On June 16, 2015, Governor Rick Scott signed HB 643 into law, making sweeping changes to Section 718.117 of the Florida Condominium Act relating to terminations of condominiums.  The changes, which are effective immediately, make optional terminations of a condominium more difficult.  The number of optional condominium terminations rose during the recent downturn in the real estate market when developers that owned a majority of units in a condominium development wanted to convert the condominiums to rental apartments or sell the property for conversion to rentals.   Condominium terminations also occur in older condominiums where the unit owners receive an offer to sell an entire condominium to a developer.

In reaction to unit owners who complained that terminations of their condominiums forced them out of their units for less than they paid for their units, the new legislation provides, among other things, as follows:

  • At least 80% of unit owners must vote in favor of termination, no more than 10% of unit owner can vote against a plan of termination, and all unit owners, including those who are not current in payment of assessments, are entitled to vote on a plan of termination.
  • In the case of a “bulk owner” who owns at least 80% of the units in the condominium, all unit owners other than a bulk owner must be compensated at least 100% of the fair market value of their units which, for owners who are original purchasers from the developer and are current in all assessments and mortgage payment, must be at least the original purchase price paid for the unit regardless of the current value of the unit.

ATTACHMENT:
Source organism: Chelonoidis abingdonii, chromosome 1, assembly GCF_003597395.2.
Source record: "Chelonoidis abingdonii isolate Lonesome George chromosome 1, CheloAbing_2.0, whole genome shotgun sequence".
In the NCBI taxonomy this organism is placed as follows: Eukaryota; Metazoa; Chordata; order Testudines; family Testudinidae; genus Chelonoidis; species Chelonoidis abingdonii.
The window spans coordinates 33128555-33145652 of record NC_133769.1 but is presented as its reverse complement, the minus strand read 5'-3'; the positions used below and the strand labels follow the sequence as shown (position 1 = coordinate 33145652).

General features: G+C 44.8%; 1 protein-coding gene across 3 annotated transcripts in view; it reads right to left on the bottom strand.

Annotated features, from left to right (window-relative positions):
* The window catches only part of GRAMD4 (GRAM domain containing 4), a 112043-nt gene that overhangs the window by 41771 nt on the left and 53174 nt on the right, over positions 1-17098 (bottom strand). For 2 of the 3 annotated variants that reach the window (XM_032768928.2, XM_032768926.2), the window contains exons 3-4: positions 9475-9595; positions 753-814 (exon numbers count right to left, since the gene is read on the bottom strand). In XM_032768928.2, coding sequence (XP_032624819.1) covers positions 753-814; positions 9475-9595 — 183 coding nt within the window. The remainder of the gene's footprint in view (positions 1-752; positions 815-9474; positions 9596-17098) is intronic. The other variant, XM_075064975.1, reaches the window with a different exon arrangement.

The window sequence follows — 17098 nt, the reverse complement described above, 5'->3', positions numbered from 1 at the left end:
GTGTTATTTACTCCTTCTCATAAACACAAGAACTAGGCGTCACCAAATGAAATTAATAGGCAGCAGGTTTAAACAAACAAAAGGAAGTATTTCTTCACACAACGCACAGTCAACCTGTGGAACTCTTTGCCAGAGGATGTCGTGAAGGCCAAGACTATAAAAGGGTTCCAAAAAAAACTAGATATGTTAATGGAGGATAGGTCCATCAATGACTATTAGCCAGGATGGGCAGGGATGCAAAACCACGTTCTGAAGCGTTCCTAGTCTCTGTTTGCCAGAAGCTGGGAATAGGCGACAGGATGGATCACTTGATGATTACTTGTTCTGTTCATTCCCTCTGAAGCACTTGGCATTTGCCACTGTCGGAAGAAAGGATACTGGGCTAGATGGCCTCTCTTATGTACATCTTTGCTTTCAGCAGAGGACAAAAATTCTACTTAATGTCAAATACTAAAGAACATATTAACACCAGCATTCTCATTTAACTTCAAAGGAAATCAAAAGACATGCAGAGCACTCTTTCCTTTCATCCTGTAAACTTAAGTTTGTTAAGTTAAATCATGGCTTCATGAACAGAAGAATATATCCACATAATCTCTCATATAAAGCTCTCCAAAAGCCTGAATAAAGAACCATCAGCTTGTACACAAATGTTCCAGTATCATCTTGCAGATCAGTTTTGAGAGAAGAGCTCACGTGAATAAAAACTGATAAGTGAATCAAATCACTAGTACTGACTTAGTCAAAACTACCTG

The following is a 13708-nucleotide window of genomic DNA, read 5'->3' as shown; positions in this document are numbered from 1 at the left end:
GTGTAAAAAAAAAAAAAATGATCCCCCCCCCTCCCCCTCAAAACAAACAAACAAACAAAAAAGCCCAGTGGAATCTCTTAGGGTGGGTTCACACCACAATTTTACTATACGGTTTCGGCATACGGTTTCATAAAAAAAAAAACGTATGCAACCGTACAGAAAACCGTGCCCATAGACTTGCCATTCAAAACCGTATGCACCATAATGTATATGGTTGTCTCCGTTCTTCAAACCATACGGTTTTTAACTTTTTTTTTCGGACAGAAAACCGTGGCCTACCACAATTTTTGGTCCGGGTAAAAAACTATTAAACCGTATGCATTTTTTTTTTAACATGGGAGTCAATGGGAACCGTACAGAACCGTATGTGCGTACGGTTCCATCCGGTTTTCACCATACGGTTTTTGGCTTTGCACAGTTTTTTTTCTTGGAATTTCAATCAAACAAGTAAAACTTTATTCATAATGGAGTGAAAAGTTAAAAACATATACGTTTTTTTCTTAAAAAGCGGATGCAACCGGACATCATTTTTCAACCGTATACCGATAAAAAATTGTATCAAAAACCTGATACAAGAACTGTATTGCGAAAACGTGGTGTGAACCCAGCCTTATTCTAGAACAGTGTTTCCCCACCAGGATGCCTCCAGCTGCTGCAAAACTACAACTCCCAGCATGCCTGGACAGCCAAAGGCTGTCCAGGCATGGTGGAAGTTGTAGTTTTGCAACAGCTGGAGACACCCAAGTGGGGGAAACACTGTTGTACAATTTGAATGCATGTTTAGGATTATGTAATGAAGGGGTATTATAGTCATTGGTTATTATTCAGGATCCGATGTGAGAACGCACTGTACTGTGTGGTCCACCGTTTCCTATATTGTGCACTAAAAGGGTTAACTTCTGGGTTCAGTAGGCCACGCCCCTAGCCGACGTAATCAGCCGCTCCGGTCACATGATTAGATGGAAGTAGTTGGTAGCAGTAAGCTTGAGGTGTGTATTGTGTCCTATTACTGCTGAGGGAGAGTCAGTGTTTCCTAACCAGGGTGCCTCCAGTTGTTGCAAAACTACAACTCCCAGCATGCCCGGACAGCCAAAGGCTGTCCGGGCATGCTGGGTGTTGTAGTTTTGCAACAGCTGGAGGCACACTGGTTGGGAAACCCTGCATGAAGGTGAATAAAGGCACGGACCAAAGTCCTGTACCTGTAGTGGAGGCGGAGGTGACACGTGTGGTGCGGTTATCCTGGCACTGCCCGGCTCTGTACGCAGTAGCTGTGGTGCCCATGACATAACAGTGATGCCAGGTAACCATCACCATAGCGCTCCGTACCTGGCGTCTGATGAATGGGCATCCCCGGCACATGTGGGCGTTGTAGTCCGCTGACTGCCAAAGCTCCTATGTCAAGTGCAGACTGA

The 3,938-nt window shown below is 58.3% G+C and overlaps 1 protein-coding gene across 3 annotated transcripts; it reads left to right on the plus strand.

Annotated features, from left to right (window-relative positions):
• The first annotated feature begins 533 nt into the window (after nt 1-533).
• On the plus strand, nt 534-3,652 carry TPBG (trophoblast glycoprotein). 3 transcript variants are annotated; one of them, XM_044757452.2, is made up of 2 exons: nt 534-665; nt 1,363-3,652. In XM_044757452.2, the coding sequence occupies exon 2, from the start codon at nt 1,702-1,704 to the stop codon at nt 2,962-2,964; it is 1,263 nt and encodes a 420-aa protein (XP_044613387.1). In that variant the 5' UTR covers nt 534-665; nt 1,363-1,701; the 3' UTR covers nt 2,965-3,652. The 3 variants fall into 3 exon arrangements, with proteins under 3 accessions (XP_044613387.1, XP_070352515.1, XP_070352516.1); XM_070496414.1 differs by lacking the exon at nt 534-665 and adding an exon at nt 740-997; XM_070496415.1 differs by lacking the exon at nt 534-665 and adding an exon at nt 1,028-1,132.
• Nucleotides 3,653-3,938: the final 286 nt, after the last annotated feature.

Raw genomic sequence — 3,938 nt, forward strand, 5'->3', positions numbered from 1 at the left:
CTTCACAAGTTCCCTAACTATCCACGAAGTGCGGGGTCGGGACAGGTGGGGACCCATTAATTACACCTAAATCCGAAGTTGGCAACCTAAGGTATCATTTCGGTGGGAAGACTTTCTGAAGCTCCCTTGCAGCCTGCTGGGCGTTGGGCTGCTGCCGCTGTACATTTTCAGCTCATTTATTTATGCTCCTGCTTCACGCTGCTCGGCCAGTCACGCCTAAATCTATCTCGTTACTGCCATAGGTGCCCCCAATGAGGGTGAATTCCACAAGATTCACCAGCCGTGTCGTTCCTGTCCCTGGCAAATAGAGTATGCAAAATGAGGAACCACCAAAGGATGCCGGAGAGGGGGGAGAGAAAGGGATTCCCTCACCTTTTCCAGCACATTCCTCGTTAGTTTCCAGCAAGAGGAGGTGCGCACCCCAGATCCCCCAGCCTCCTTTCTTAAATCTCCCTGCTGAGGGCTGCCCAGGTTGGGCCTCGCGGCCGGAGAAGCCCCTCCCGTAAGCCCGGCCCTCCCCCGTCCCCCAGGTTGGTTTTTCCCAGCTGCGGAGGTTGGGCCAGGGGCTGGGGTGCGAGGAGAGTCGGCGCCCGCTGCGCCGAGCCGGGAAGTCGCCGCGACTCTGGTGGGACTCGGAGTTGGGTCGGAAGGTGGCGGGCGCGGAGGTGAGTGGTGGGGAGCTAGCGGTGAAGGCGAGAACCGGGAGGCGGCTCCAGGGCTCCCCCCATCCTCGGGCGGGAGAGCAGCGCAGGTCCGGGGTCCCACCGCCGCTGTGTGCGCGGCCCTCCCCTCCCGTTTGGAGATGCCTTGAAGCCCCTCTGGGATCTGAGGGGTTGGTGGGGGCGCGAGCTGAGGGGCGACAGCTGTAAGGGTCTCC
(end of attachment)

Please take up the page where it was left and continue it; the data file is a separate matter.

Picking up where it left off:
• In the case of a bulk owner, a plan of termination is not effective unless the outstanding first mortgages of all unit owners are satisfied in full before or simultaneously with the termination regardless of the value of the unit.
  • In the case of a unit owner whose unit was granted homestead exemption, the bulk owner must pay such unit owner an additional relocation payment in an amount equal to one percent (1%) of the termination proceeds allocated to the owner’s unit.
  • If a condominium with a bulk owner is terminated and the former condominium units are offered for lease after termination, each unit owner in occupancy immediately prior to the termination must be offered the right to lease his or her former unit and remain in possession for 12 months on the same terms as similar unit types being offered to the public.
  • If a plan of termination is not approved by unit owners, a new plan of termination cannot be proposed or considered for 18 months.

Although the new legislation was intended to help unit owners in a distressed condominium facing termination, the legislation may have the unintended consequence of hurting unit owners by making terminations more difficult and economically unfeasible, making it more expensive to terminate distressed condominiums.

A copy of HB 643 can be found at http://www.myfloridahouse.com/Sections/Documents/loaddoc.aspx?FileName=_h0643er.docx&DocumentType=Bill&BillNumber=0643&Session=2015.